As part of an employment application, you may be asked to submit a drug test. Similarly, as part of your employment contract, you may be asked to sign a document that permits the employer to conduct drug tests as needed. But exactly what happens if you fail a drug test?
What are the Possible Outcomes if You Fail a Drug Test?
The consequences of failing a drug test will depend on your employer's drug-free workplace policy. Also, the outcome can differ when you fail a drug test while applying for a job versus when you're already an employee.
If you test positive for a pre-employment drug test, the hiring manager will decide on what outcomes you'll face. Quite possibly, you won't be hired by the company. In rarer cases, they may hire you under certain conditions. For example, you may be employed on the condition that when retested, your results are negative.
The contract you signed during your pre-employment or onboarding phase determines the next steps after you test positive for substance use. The consequences can include:
- Denial of offer or job position — As a new employee, a positive drug test can be a red flag for your employer. Thus, they can revoke your application or offer. Some may also require you to seek professional help before you can reapply for a position in the company.
- Placed under probation — The employer will not immediately fire you. If you can prove that you're actively seeking professional help while under their employment, your employer can retain your status under certain conditions. Especially if it's the first infringement, you may be given an opportunity to explain or prove yourself. Some employers may also recommend medication, therapy, or rehabilitation to help you get back to work in a better state.
- Termination — Depending on the employer, you could be terminated from your position, especially if this is a recurring event.
Why Do Employers Require Drug Tests, Anyway?
Generally, companies conduct two drug tests: pre-employment and random drug testing.
The pre-employment drug test assesses a potential staff member's use or abuse of drugs. This enables employers to learn of applicants’ drug problems, if any, to eliminate any risk or threat before they join the company. For many businesses, applicants who fail a drug test are automatically disqualified from gaining employment.
On the other hand, random drug tests are conducted on current staff members without prior notice. This helps ensure existing staff members are strictly complying with the company's drug-free workplace policy at all times.
In some cases, employers include drug testing in their annual physical exam, of which they need to advise employees ahead of time.
Other employment drug testing includes:
- Follow-Up — A "periodical" testing as an additional treatment or recovery requirement.
- Post-accident — To determine if drug use played a role in a specific on-the-job accident or incident.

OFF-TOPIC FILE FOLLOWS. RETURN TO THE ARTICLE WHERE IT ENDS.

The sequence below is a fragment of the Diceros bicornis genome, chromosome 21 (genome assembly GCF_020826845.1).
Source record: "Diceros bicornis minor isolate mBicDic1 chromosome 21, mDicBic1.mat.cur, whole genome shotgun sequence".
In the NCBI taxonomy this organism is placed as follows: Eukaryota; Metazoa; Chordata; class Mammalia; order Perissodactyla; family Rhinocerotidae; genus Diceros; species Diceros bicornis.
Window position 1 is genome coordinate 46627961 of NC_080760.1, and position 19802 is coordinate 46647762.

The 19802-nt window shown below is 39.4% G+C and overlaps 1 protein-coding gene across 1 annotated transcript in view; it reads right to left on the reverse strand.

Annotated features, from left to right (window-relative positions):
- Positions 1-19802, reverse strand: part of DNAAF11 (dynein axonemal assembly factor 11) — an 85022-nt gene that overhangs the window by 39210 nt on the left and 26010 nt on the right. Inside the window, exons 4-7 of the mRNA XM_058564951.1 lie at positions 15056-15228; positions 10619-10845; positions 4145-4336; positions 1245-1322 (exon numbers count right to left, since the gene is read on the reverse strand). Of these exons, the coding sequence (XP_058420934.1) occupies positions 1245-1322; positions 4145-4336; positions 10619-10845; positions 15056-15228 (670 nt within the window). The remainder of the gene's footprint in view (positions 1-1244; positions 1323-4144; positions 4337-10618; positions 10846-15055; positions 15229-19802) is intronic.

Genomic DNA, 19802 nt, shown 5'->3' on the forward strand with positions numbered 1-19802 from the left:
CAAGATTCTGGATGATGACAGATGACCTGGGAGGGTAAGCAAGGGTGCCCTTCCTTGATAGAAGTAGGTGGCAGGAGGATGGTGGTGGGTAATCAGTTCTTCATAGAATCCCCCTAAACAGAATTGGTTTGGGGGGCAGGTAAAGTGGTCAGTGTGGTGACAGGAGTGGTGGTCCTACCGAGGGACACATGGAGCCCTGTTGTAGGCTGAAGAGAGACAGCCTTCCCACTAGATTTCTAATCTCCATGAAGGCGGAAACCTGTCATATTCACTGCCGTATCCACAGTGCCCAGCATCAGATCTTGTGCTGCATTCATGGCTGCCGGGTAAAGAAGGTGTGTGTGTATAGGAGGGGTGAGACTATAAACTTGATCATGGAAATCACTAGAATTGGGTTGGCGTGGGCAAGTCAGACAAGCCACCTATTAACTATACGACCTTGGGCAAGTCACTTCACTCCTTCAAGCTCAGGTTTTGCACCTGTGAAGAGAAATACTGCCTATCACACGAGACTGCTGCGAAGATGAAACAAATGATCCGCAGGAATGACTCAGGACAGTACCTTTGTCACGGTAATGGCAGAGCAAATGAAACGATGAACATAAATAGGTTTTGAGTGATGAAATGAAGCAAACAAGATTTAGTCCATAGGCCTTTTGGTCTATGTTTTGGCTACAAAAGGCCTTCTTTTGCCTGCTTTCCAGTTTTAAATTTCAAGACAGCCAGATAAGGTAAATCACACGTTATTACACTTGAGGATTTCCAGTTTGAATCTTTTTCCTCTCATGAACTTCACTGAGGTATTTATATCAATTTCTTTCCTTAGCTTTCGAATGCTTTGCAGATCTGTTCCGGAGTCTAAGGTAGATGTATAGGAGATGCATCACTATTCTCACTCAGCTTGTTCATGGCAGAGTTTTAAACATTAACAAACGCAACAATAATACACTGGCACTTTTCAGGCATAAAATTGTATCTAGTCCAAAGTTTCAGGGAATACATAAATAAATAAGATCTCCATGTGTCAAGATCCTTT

- Promotional — A condition for employment promotion.
- Reasonable suspicion — When there is significant evidence or reason to believe that an employee is impaired due to drug use.
- Return to duty — For employees who failed a drug test, got professional treatment, and are ready to return to the workplace.
Ultimately, employers conduct drug tests to ensure all staff members are healthy and fit to work, thus increasing productivity and employee retention. Likewise, it reduces any potential risk to other people and the business, including accidents and crime on the job. It also minimizes potential company expenses, especially for absenteeism, compensation claims, and healthcare or legal costs. Drug use on the job can be incredibly expensive.
More importantly, you provide your employees the opportunity to seek help and get better, in the event that they do fail a drug test.
What Do Drug Tests Screen For?
Drug testing can be done via different methods, including hair or urine samples. Urine drug testing is more common, but hair drug testing can pick up substances further back in time. Thus, it's better for detecting habitual drug use.
Furthermore, there are different drug testing panels available to suit various employers' needs. For example, a typical urine drug test is a 5-panel drug test that checks for amphetamines, cocaine, marijuana, opiates, and phencyclidine (PCP).
Other drug test panels include:
- 10-panel urine — marijuana, cocaine, opiates, amphetamines, methamphetamines, phencyclidine (PCP), benzodiazepines, barbiturates, methadone, methaqualone, and propoxyphene
- 10-panel urine with expanded opiates OXY — marijuana, cocaine, amphetamines, methamphetamines, phencyclidine (PCP), benzodiazepines, barbiturates, methadone, methaqualone, propoxyphene, opiates including codeine, morphine, 6-acetylmorphine (heroin specific metabolite), hydrocodone, hydromorphone, oxycodone, and oxymorphone
- Other drugs typically added to the standard drug testing panels include buprenorphine, fentanyl, ketamine, meperidine, tramadol
If you don't see the exact panel you want, US Drug Test Centers can customize one based on your company's needs.
The Key Takeaway
Failing a drug test can bring about numerous negative outcomes for applicants, employees, and the company as a whole. If you're an employer, it's crucial to have a drug-free workplace program that includes policies and training, to ensure you address matters with the right measures should an employee fail a drug test.
For all your drug testing needs, US Drug Test Centers can help. You can conveniently order your test online or connect with one of our customer service representatives. With over 20,000 testing centers across the country, you can simply locate the center nearest to you. Plus, we can help you curate a drug-free workplace program to help ensure you maintain a safe and healthy working environment.Contact US Drug Test Centers today to learn more.